RE: [hackers-il] internal software
> Although I like many of the insightful ideas expressed in CatBI develop monitoring software to monitor our 24/7 monitoring service (I kid
> (those that were not lifted wholesale from the GNU manifesto, that
> is), I find the sources for most of its supporting evidence rather
> dubious. I'd go as far as to speculate that, if indeed there is
> a connection between free software and software developed for in-
> house use, the self-selected group that attended the lecture
> could have an artificially high ratio of developers interested in
> free software, and therefore who develop for in-house use.
This software is strictly for inhouse use. It is an increadibly usefull
piece of software. Not only does it allow us to keep the entire service
(more than 300 servers at 70 locations) alive at 24/7 basis, it also
monitors our *correctness*, using some neat statistical tricks we developed.
Being able to monitor our correctness gives us an incredible advantage over
our competitors. More than one customer switched to us because of this
No way this becomes free software :-)
- On Tue, Feb 12, 2002, Chen Shapira wrote about "RE: [hackers-il] internal software":
> I develop monitoring software to monitor our 24/7 monitoring service (I kidWho'd want this to become free software, except your 2-3 direct competitors??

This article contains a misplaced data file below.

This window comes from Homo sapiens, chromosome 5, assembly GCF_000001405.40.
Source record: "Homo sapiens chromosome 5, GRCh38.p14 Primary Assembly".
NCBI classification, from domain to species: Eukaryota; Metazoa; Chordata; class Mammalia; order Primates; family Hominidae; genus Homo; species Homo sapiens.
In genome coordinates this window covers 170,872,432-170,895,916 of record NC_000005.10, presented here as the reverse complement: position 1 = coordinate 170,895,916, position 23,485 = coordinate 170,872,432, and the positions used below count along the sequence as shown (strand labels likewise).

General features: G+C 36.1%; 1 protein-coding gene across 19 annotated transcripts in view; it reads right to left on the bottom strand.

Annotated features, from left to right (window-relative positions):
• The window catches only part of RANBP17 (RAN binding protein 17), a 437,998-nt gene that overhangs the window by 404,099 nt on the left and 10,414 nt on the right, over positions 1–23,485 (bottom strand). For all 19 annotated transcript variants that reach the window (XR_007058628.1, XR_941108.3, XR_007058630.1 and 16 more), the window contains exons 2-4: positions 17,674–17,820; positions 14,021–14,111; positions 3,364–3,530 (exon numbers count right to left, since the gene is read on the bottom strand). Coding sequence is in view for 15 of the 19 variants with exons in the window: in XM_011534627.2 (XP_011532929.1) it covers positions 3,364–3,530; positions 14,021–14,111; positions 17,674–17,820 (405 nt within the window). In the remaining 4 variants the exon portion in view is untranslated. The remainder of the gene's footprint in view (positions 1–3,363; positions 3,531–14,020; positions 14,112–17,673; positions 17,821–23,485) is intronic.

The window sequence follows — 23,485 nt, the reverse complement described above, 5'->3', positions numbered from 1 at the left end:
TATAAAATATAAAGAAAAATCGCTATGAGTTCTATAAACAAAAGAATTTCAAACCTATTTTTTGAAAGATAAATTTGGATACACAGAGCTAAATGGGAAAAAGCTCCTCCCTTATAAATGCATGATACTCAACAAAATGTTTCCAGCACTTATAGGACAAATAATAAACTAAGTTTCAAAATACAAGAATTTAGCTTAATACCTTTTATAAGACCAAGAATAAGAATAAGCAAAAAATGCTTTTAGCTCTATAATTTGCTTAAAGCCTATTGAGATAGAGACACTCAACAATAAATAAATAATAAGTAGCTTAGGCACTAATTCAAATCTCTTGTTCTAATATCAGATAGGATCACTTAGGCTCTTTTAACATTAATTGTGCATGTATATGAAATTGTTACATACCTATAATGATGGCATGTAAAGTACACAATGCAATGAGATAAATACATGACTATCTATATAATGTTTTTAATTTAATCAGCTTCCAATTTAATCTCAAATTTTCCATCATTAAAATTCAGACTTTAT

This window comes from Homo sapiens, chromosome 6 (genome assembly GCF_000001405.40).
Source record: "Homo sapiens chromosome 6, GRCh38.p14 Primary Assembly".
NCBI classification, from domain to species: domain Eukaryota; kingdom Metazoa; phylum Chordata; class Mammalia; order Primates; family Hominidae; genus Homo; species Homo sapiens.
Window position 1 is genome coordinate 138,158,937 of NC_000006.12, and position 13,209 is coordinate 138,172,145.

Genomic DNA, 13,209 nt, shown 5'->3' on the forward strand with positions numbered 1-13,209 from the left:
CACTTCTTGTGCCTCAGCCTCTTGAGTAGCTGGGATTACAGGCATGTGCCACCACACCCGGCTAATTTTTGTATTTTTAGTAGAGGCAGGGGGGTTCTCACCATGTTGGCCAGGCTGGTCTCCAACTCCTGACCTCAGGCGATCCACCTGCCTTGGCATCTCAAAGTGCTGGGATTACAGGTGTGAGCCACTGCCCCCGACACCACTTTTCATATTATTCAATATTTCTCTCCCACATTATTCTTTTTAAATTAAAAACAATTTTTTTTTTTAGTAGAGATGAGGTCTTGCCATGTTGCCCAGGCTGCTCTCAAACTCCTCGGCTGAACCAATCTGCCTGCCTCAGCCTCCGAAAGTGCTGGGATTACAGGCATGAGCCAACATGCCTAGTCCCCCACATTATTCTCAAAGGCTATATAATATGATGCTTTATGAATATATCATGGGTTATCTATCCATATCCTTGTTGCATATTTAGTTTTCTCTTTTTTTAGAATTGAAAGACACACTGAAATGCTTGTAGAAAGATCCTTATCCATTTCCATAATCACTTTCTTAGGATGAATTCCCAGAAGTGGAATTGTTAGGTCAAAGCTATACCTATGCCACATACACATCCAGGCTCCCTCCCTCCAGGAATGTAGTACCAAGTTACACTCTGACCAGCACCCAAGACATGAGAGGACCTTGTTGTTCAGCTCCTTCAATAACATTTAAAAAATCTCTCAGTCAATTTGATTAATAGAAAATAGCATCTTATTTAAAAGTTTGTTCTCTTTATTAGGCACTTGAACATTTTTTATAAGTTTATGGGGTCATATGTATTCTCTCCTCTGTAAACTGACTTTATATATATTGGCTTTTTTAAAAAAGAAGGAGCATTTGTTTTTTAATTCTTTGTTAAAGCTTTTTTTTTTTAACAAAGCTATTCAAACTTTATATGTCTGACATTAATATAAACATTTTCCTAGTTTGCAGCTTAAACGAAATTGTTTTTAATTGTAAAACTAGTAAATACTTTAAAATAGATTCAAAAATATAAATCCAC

> you not).
> No way this becomes free software :-)
Quoting something I wrote in http://nadav.harel.org.il/essays/lfe.html:
"...The workers that used to produce the now-unneeded goods will move on, to
produce the goods needed by the next generation. In the world of software
this might mean less duplication of general-purpose efforts, and writing
more special-purpose or embedded software."
Free software was "meant" for those "general-purpose efforts". An Operating
System. An Editor. A Web server. Something that thousands or millions of
people in the world will want to use. I don't see any moral (or other) reasons
why some very specialized software used by 3 companies around the world
should be free software.
Imagine NASA making its space-shuttle tracking software free software.
Besides being interesting for curious geeks, how exactly would that help
anyone outside NASA? It's not like a person, or even another country, can
take that software and apply it to its space shuttles ;)
Similarly, assuming your VCR has some sort of embedded CPU and runs some
sort of software on it - who would gain from it becoming free software?
It's not like you can change it and upload it back to the VCR's ROM...
The VCR company doesn't make money from selling this software seperately,
so they have nothing to lose from giving you the source - but they also
have nothing to gain from it (was "free source" a criterion for you last
time you bought a VCR?) so they have no reason to do it.
Nadav Har'El | Tuesday, Feb 12 2002, 30 Shevat 5762
Phone: +972-53-245868, ICQ 13349191 |A smart man always covers his ass. A wise
http://nadav.harel.org.il |man just keeps his pants on.